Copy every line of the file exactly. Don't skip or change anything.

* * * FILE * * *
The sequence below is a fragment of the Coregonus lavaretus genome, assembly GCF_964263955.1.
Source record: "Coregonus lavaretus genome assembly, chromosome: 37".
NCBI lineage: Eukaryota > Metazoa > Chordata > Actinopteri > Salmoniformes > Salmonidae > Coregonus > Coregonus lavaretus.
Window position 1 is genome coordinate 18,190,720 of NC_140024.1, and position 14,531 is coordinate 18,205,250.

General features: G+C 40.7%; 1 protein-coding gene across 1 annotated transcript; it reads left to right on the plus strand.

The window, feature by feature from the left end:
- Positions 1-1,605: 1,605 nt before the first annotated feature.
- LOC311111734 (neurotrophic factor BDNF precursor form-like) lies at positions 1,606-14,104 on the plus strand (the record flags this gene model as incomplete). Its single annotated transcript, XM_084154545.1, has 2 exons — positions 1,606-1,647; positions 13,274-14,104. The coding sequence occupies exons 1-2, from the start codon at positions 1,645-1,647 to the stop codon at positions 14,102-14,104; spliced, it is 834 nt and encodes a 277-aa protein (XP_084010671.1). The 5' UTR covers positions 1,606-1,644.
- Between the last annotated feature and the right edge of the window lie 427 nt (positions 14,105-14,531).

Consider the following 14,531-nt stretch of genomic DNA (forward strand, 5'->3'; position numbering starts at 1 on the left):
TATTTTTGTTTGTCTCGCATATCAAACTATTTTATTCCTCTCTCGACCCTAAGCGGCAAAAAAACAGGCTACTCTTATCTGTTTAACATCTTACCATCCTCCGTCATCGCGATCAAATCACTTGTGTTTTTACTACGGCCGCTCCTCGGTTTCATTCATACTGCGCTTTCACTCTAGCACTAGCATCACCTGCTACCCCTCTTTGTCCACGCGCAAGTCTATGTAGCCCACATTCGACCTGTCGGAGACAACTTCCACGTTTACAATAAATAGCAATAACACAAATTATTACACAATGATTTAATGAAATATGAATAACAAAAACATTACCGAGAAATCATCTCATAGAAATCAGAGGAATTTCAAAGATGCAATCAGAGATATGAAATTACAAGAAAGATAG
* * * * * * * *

The sequence below is a fragment of the Coregonus lavaretus genome, assembly GCF_964263955.1.
Source record: "Coregonus lavaretus genome assembly, chromosome: 37".
NCBI lineage: Eukaryota > Metazoa > Chordata > Actinopteri > Salmoniformes > Salmonidae > Coregonus > Coregonus lavaretus.
Window position 1 is genome coordinate 18,190,720 of NC_140024.1, and position 14,531 is coordinate 18,205,250.

General features: G+C 40.7%; 1 protein-coding gene across 1 annotated transcript; it reads left to right on the plus strand.

The window, feature by feature from the left end:
- Positions 1-1,605: 1,605 nt before the first annotated feature.
- LOC311111734 (neurotrophic factor BDNF precursor form-like) lies at positions 1,606-14,104 on the plus strand (the record flags this gene model as incomplete). Its single annotated transcript, XM_084154545.1, has 2 exons — positions 1,606-1,647; positions 13,274-14,104. The coding sequence occupies exons 1-2, from the start codon at positions 1,645-1,647 to the stop codon at positions 14,102-14,104; spliced, it is 834 nt and encodes a 277-aa protein (XP_084010671.1). The 5' UTR covers positions 1,606-1,644.
- Between the last annotated feature and the right edge of the window lie 427 nt (positions 14,105-14,531).

Consider the following 14,531-nt stretch of genomic DNA (forward strand, 5'->3'; position numbering starts at 1 on the left):
TATTTTTGTTTGTCTCGCATATCAAACTATTTTATTCCTCTCTCGACCCTAAGCGGCAAAAAAACAGGCTACTCTTATCTGTTTAACATCTTACCATCCTCCGTCATCGCGATCAAATCACTTGTGTTTTTACTACGGCCGCTCCTCGGTTTCATTCATACTGCGCTTTCACTCTAGCACTAGCATCACCTGCTACCCCTCTTTGTCCACGCGCAAGTCTATGTAGCCCACATTCGACCTGTCGGAGACAACTTCCACGTTTACAATAAATAGCAATAACACAAATTATTACACAATGATTTAATGAAATATGAATAACAAAAACATTACCGAGAAATCATCTCATAGAAATCAGAGGAATTTCAAAGATGCAATCAGAGATATGAAATTACAAGAAAGATAG